➡️ “South End’s booming skyline” (Feb. 9) This special report by local development expert Clayton Sealey gave a stunning visual representation of the development happening in South End, with descriptions of 17 projects that are underway and a host of others that are in the works.
➡️ “Tensions flare at Charlotte Latin” (Feb. 23, 🔒) This was the first dispatch in a story we chronicled over the course of the year — how a group of parents at elite private K-12 school Charlotte Latin were at odds with school administrators over how the school handled sensitive topics of race, politics and sexual identity.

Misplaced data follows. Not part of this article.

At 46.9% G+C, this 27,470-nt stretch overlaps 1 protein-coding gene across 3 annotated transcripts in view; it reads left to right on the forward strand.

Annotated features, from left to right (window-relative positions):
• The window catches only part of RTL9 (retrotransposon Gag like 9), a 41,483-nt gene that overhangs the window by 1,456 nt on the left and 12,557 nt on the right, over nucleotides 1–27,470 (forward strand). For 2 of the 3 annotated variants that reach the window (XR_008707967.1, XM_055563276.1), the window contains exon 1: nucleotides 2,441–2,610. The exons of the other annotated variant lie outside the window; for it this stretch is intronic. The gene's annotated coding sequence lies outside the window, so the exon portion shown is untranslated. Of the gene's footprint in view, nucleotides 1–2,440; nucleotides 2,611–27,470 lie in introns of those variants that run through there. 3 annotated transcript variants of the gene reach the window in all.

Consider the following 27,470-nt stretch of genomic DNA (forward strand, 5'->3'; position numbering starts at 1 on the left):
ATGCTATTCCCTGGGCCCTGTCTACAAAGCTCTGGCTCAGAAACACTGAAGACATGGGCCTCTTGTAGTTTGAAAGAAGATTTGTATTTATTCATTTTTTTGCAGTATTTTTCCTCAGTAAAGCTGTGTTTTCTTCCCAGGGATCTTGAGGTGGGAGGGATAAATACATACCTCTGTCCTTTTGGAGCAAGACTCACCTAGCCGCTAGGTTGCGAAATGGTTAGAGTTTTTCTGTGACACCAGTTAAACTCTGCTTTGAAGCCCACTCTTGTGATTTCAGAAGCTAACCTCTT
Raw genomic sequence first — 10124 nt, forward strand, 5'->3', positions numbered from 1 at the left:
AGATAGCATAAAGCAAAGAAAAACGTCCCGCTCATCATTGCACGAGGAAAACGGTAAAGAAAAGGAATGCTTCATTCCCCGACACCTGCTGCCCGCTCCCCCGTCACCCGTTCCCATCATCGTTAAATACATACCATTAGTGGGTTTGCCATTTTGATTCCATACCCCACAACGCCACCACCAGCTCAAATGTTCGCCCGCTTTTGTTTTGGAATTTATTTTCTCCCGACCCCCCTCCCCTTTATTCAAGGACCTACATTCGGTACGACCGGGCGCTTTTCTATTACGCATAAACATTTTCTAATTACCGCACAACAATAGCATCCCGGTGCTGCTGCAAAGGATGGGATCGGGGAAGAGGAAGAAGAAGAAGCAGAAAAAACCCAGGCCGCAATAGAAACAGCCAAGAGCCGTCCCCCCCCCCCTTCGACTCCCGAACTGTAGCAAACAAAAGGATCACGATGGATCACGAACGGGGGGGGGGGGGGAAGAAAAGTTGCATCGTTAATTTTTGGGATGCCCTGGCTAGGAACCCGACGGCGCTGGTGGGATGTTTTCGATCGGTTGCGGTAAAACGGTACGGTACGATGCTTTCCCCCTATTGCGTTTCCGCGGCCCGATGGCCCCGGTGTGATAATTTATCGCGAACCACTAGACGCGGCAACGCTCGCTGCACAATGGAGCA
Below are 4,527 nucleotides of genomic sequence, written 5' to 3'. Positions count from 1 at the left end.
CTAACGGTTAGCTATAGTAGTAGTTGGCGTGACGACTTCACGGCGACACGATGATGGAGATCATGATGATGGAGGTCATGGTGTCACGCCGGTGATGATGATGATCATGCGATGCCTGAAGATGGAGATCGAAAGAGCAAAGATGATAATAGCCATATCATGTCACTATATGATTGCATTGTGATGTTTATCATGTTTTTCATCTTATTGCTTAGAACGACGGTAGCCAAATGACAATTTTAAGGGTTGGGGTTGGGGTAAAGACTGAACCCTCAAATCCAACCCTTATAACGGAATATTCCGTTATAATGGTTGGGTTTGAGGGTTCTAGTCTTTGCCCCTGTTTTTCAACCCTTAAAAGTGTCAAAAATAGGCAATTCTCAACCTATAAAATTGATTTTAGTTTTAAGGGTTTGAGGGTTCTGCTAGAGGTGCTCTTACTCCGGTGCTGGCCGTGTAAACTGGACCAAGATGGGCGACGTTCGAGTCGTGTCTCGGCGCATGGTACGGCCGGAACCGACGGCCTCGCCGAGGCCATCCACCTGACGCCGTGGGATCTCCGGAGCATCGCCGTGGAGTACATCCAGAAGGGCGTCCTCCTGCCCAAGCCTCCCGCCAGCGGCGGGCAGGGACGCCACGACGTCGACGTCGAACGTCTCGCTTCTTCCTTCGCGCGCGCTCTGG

➡️ “Ukraine gave them a son” (March 4) As the world watched at the horror unfolding with the Russian invasion of Ukraine, the Maddox family in Waxhaw worried about the biological family of their Ukranian-born son, Zeke, and friends they made while adopting Zeke from a Ukranian orphanage for children with disabilities in 2011. We introduced readers to this exceptional family of six — including two sons with Down syndrome — and shared their unique adoption story.
➡️ “The future of South End is underground” (April 1) April Fools’ Day is one of our favorite days at The Ledger, when we delight in serving up satirical news stories, briefs and even job postings (and often creating self-fulfilling prophecies in the process). This year we fooled readers with a story about plans to develop a whole city under South End and that hysteria was breaking out over a shortage of Russian Bo-berries. And we shared a “historical” photo of the first Chick-fil-A drive-thru in 1917 at Charlotte’s former Camp Greene.